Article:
In a report issued by the expert commission requested by Claro, Entel, Movistar and VTR operators, Subtel noted that eight of the 12 experts tended to go to efficient companies using only 4G networks, unlike what some companies proposed.
The Telecommunications Undersecretariat celebrates "extensive endorsement" of its technical proposals submitted by different expert commission members installed as part of the ongoing cellular tariff process, to exclusively consider 4G technology for calculating new tariff rates. access, and that combines 3G and 4G. The authorities said that eight out of a total of twelve experts supported the government's thesis.
For the tariff process, four expert commissions are formed, requested by Entel, Movistar, VTR and Claro concession holders (WOM refuses to form one), to counter objections raised by the authorities in the Objection and Counter-proposition Reports. Each commission consists of three experts in the area, one representing each concession holder, the other to the government, and the third party with mutual agreement, or expert consensus. In total, there were twelve experts.
The main problem that has become a controversy in developing the opinions of experts is related to the definition of efficient technology to comply with the provisions of the company's modeling law that "starts from scratch". The government's proposal is the exclusive use of 4G technology with VoLTE services (voice over data) given that it is a company that starts from scratch and that does not have to be subordinated to the technology provided by real companies or companies in line
In the case of the Wom and VTR operators, they proposed to exclusively consider the use of 4G + VoLTE technology in an efficient company model, while Entel, Movistar and Claro proposed a mix of technologies that considered 3G and 4G networks, given that they had debated. which is in the process of transitioning technology which will last around five years.
Subtel highlights that of the four experts who have different opinions from government proposals, two of them represent operators that together have a market share of more than 60%, namely, Movistar and Entel.
These companies, with expert reports as input – given that they were not binding -, proposed a reduction in relation to their original proposal. In the case of Entel, which proposes an access fee of $ 5.7 per minute, now it decreases to $ 4.9 per minute. Movistar, changed from the initial approach of $ 6 per minute to $ 4.6 per minute.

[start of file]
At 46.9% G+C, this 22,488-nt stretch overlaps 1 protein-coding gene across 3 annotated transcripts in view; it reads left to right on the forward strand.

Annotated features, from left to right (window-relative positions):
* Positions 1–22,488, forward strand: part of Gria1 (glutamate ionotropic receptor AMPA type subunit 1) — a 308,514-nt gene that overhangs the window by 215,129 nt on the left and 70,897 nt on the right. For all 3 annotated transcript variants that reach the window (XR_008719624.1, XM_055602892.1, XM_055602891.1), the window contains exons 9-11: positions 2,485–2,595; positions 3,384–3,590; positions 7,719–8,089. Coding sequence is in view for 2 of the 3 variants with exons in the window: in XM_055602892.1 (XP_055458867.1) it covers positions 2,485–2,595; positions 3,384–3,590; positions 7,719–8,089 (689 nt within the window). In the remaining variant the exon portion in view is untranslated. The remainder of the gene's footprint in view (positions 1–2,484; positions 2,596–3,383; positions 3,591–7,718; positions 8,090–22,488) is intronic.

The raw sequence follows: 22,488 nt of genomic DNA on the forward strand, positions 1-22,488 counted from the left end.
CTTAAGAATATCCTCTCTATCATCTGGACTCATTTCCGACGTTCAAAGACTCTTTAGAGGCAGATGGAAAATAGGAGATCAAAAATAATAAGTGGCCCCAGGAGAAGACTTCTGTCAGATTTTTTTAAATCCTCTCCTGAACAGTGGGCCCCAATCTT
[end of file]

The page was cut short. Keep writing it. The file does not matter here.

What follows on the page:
The government's proposal is to move from $ 8.7 per minute to $ 1.4 per minute, reducing the rate of cellular access costs by 84%.
Of course, Wom and VTR increase the access fee by $ 1; $ 0.19, and $ 0.2 per minute, respectively.
Deputy Secretary Pamela Gidi said that the final level of access fees, which will be published in January 2019, "will allow it to continue to increase competition, eliminate artificial asymmetry."
Fernando Saiz, director of Movistar Chile's Strategy, Regulation and Public Affairs, said Pedro Pablo Errázuriz, an expert in agreements between authorities and companies, supported the need to consider the company's model in accordance with the reality of the telecommunications market today. , which includes the use of 3G and 4G technology to provide cellular voice services.
He added that the model considered by the authorities presents "serious numerical inconsistencies". For example, Saiz said that the proposal did not consider that most of the 4G terminals currently on the market do not support technologies such as voice in LTE technology (VoLTE).
"We believe that the arguments and numbers given during the process will be considered, thus correcting serious errors and inconsistencies detected at this stage of the process," he added.
In line with that, Entel indicated that joint experts, Tomás Flores, recommended a mix of 3G and 4G networks for efficient companies and gradual adoption of VoLTE technology.
From the VTR they show that "most experts have ratified" their position and Subtel to model the company with VoLTE 4G technology. "Therefore, it is not appropriate to consider the second network superimposed on the 4G network, because this would imply ignoring the principle of efficiency enshrined in the General Telecommunications Law, artificially inflating costs for users," the company said.
WOM, in its part, assessed "in depth" that the expert report ratified that demand for data will continue to grow "and that the 4G network is the most appropriate technology to spread the tariff process over the next five years".